Museum to be opened at Noah’s Ark site in eastern Turkiye – Middle East Monitor

A museum will be opened in eastern Turkiye, where the legendary Noah’s Ark is believed to have come to rest after the great flood, Anadolu News Agency reports.

Dosso Dossi Holding, a Turkish company, and the Agri Governorship have collaborated to build a complex, including a museum, in the Telceker village.

The complex will include halls, a cafeteria, a gift shop, open and closed viewing terraces and a private park area.

The museum, which will mainly feature digital artworks, is expected to contribute to the tourism potential of the region.

“With such digital arts and museums, we will show our people that tourism is a great commercial return. Some countries in Europe, in particular, derive all their income from tourism,” said Hikmet Eraslan, chairman of the board of Dosso Dossi Holding.

He said they aim to lay the foundations of the museum in July and put it into operation in a year.

Governor Osman Varol said the museum will provide additional value to the city.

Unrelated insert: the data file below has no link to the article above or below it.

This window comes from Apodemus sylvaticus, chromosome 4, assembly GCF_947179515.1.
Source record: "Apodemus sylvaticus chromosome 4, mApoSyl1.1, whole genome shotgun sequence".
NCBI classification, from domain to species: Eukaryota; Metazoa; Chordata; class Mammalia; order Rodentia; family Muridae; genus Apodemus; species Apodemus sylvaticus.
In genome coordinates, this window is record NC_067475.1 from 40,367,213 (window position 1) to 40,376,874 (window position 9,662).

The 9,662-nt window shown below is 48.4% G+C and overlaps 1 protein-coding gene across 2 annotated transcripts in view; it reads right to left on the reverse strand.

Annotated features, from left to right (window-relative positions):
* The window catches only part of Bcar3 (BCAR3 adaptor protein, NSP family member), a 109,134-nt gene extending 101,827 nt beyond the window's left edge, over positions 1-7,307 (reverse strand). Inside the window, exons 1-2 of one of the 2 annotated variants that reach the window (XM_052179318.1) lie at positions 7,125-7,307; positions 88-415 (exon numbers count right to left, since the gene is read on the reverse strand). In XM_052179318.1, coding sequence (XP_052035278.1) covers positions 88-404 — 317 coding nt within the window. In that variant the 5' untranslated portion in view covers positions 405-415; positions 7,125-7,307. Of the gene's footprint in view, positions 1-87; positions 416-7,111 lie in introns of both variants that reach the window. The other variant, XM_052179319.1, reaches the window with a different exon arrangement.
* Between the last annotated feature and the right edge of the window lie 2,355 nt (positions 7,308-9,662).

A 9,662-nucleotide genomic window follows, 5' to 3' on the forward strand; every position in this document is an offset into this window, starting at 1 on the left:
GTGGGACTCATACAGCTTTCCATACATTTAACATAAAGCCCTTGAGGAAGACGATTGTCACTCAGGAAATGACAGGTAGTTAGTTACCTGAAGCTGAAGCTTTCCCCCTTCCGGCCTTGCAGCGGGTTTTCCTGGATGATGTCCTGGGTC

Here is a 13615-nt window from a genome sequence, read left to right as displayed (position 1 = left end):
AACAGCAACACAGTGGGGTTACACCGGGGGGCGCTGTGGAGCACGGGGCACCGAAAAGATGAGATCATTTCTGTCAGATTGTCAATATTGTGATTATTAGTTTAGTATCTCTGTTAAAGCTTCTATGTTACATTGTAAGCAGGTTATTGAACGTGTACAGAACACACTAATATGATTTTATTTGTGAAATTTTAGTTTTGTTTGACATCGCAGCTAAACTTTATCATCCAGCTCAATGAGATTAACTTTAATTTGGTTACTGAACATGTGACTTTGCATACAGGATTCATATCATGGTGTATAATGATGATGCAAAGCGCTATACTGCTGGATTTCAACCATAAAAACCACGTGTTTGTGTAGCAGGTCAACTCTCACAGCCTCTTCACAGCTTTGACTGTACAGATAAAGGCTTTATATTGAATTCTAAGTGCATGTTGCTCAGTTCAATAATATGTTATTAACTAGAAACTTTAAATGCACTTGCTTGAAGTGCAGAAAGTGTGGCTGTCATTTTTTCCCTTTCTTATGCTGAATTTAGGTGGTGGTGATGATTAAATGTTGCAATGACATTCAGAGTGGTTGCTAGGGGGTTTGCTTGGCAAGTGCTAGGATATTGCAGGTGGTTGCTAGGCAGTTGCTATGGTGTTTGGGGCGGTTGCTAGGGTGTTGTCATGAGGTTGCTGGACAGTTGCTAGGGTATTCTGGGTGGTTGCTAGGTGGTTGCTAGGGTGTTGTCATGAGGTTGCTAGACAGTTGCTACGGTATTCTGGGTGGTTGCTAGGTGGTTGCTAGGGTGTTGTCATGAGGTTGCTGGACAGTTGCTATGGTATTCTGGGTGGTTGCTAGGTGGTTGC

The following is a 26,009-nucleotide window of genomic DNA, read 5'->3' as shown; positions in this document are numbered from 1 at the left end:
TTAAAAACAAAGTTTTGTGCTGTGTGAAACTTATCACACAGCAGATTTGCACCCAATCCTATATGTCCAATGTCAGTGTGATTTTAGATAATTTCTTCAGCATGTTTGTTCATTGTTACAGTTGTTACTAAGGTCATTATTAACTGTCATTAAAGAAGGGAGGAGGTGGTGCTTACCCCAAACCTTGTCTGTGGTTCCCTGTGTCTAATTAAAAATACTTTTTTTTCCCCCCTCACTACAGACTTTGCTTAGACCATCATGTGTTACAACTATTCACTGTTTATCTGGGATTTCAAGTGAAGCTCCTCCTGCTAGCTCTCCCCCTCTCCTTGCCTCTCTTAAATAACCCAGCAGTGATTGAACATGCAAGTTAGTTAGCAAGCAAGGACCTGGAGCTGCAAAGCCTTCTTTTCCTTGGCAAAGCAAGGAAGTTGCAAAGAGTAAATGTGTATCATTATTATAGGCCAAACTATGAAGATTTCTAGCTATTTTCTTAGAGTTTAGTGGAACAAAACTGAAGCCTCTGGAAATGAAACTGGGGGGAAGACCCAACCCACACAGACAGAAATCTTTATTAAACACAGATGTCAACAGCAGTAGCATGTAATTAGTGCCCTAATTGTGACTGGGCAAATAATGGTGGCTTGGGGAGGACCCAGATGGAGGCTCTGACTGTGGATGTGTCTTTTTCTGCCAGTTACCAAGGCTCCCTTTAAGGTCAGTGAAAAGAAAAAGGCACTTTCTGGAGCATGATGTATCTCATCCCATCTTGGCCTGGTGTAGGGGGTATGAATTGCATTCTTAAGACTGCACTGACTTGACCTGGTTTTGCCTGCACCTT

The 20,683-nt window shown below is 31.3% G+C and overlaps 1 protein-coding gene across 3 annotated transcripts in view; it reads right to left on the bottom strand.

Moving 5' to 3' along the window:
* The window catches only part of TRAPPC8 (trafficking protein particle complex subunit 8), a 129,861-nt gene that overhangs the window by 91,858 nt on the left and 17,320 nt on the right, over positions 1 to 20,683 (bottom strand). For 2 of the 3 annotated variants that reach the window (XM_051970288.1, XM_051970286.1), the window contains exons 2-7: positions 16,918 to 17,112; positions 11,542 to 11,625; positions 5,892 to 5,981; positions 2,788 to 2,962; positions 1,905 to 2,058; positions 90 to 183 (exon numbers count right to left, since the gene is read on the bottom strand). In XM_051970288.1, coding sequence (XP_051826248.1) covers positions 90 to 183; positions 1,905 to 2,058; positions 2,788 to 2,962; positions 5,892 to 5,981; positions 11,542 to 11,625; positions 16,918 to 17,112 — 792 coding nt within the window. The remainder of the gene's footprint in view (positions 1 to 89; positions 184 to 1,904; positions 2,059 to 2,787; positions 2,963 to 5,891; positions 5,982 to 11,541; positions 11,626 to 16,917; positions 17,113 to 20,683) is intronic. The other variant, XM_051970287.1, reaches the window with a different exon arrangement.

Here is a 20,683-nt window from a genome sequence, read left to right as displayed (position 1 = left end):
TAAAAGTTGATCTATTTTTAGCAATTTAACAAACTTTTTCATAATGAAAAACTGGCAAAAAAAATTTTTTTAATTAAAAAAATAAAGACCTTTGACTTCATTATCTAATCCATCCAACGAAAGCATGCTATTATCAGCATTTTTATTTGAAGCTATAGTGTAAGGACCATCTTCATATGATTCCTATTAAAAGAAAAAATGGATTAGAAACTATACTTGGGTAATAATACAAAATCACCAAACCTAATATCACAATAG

Discovered in 1959 in Dogubayazit in the Agri province by Ilhan Durupinar, an expert cartographer, the legendary vessel – whose story is told in the Torah, the Bible and the Quran – remains a source of fascination.

The region around Mount Agri – also known as Mount Ararat in English – where the boat is said to have run aground as the flood receded, attracts thousands of local and foreign tourists every year and continues to attract the attention of foreign researchers and documentary film-makers.

The story of the great flood and Noah’s Ark is told in the scriptures of Judaism, Christianity and Islam, the three Abrahamic religions.

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